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Old Merchants Club has a swashbuckling future with Chesapeake Shakespeare

Chesapeake Shakespeare is leasing the oak-paneled fourth of the old Merchants Club for a studio theater.

The building at 206 E. Redwood St. meets a crucial requirement — its ceilings are high enough to accommodate sword fights.

When the Chesapeake Shakespeare Company needed rehearsal and small-theater space, the cavernous fourth floor of the old Merchants Club met the blade-clashing challenge.

It's also helpful that the former men's luncheon club is next door to the theatrical company's main stage at the northeast corner of Calvert and Redwood streets.

The old club has been vacant since 2011 and was bought recently by Scott Helm and his Helm Real Estate Holdings. Helm is a board member of the Shakespeare troupe, which moved into downtown Baltimore from Ellicott City in 2014 (though summer performances continue in Howard County).

Plans are underway for its renovation by Southway Builders, which specializes in historic structures. Upgrades will include new restrooms and mechanical systems, and a combination of two old elevators into a single, modern unit.

The Merchants Club is among the structures finding new purpose in the varied neighborhood emerging along Redwood Street. Many of the buildings were constructed just after the 1904 Baltimore Fire and reflect a harmony of stone and fine brickwork.

The clubhouse, which reopened in 1905 after that devastating fire, hosted an inaugural banquet for its 1,000 members that included beef tongue in jelly, turkey in aspic and Smithfield ham.

The structure — designed by Joseph Evans Sperry, the architect who created the Bromo Seltzer-Emerson Drug Co. tower — is a dignified building constructed with no interior columns. Each floor seems like it's a grand banquet hall.

Chesapeake Shakespeare is leasing the oak-paneled fourth floor, which is reached via a classic staircase illuminated by a skylight inset with the initials MC — Merchants Club.

The space will be known as the Studio at the Chesapeake Shakespeare Company, and will be used for smaller performances — up to 150 seats. It will also be used for rehearsals and acting classes.

The company is leasing the club's third floor for offices. The troupe serves about 25,000 patrons a year.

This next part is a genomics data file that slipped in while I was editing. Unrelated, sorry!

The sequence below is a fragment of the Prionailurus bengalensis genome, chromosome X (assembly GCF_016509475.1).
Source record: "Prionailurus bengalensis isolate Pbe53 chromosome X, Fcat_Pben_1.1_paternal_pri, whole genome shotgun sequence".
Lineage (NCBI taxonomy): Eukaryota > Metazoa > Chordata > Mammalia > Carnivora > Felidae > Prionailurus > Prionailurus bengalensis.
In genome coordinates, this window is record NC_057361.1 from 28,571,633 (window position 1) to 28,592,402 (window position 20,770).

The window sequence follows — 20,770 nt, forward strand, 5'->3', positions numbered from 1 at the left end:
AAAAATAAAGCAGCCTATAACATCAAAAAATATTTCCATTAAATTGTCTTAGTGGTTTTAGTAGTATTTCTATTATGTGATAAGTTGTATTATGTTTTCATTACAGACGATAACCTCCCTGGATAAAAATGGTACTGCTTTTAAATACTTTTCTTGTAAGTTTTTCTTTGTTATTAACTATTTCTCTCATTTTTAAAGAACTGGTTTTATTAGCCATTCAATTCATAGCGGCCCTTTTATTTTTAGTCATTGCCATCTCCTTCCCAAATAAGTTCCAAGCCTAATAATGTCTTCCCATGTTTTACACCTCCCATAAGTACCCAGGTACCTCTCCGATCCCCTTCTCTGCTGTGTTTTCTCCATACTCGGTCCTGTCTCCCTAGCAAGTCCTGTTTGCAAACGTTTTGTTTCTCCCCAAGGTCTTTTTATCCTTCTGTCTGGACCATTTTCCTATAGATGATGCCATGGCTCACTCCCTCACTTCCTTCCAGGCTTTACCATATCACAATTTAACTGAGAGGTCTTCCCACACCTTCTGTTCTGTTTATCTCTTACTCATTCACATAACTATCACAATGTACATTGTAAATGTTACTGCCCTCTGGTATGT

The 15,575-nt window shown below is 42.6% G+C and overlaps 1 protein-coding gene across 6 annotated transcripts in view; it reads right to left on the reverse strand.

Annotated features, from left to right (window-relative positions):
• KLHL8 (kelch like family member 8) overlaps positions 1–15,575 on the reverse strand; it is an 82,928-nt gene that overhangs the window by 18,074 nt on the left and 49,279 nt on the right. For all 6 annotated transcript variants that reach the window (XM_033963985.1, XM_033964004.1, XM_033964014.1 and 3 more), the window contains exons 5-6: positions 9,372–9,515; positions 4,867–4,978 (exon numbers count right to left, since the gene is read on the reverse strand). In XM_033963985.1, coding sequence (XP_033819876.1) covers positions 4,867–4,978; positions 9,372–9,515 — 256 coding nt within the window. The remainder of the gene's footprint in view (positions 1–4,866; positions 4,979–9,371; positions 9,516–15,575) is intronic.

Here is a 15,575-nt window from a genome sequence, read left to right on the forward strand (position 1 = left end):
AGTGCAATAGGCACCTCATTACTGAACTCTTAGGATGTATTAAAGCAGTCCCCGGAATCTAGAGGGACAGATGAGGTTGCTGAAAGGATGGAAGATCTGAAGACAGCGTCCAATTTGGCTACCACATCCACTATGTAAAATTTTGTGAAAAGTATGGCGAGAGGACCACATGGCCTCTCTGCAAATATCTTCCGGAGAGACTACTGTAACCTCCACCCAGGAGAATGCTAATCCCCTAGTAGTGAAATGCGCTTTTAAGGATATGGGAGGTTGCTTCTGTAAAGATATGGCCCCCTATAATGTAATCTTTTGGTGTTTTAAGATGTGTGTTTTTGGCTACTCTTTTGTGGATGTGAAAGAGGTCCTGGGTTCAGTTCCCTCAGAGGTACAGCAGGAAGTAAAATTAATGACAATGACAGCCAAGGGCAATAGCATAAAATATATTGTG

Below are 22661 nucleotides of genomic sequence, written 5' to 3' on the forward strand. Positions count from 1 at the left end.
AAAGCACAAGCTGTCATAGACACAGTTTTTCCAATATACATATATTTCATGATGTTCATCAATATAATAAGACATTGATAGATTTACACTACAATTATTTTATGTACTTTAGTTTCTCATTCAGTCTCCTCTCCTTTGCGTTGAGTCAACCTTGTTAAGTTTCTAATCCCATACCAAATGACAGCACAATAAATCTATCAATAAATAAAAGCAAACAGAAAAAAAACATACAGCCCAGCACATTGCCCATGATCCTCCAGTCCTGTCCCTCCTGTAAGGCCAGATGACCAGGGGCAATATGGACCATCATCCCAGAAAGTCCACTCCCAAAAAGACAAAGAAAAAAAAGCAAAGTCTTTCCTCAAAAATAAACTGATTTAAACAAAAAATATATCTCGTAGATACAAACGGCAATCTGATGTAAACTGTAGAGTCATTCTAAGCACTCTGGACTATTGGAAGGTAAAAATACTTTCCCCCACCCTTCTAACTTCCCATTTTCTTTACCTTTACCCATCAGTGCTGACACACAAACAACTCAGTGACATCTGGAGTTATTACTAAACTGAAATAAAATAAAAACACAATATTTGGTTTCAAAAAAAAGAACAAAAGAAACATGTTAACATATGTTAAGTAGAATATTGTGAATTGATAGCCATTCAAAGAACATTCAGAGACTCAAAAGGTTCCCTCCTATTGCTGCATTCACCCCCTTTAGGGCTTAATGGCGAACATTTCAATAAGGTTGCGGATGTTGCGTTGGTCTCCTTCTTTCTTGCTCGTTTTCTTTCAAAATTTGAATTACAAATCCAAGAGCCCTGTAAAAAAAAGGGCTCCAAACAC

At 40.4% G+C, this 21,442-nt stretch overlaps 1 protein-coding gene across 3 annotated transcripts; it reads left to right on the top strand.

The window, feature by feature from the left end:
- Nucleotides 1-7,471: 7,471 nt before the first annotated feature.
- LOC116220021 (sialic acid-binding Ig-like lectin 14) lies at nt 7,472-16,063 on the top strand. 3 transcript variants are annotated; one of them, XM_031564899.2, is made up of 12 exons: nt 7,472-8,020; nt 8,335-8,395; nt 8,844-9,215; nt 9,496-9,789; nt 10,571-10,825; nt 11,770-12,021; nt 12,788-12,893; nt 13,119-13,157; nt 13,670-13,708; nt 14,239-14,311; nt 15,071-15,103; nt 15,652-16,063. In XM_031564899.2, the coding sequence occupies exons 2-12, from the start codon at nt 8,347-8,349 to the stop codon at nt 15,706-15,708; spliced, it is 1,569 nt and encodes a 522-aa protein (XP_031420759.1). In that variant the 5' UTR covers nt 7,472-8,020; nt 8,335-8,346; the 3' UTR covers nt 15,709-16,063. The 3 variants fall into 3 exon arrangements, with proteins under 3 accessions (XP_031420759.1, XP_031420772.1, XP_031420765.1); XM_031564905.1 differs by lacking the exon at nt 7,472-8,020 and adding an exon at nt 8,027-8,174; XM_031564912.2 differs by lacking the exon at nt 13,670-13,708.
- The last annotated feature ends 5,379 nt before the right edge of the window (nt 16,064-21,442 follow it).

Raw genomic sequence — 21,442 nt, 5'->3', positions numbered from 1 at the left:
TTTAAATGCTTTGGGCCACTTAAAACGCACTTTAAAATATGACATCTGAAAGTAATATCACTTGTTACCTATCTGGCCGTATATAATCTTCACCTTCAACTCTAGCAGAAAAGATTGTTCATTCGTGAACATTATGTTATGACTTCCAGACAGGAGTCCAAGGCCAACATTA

"Buildings in this area are being snapped up," said Jean Thompson, communications director for Chesapeake Shakespeare, who has watched this part of Baltimore change in the last 24 months.

Just across the street, the old Keyser building is now the boutique Hotel RL. After decades of being vacant, the old city campus of the United States Fidelity & Guaranty Co., at Calvert and Water streets, is now apartments.

Thompson expects more change — particularly conversions from offices to apartments — but points out that the neighborhood also needs night and weekend dining venues.

"I'd love to see a restaurant here so our patrons could walk from a dinner table to their seats at the theater," she said. "It's the No. 1 question we receive at our box office: "Where can I eat a nice dinner?'"

The Merchants Club closed its doors in 1989. Its building was later owned by the cooking and hospitality school Baltimore International College Inc. It is one of those little gems that line Redwood Street and recall its gilt-edged days as the financial heart of Baltimore.

The ancient wealth of the Baltimore elite passed through the landmark Mercantile-Safe Deposit and Trust Co., which is now the Chesapeake Shakespeare headquarters.

Mercantile closed its Redwood Street location in 1993 and the college lost its accreditation in 2011.

Thompson recalled once giving a talk about her acting company to a group in Burtonsville. A former Mercantile employee stepped forward and contributed a cache of historical documents and a wooden safe-deposit box from the place. She will incorporate the items into a history display.

The theater company recently won a grant from the Baltimore National Heritage Association to show artifacts, including an oversized World War I-era photo Thompson found of Merchants Club members.

"Customers ask about the building's history all the time," she said. "People talk about their relationship with the institution. There is a great, personal love for the building."

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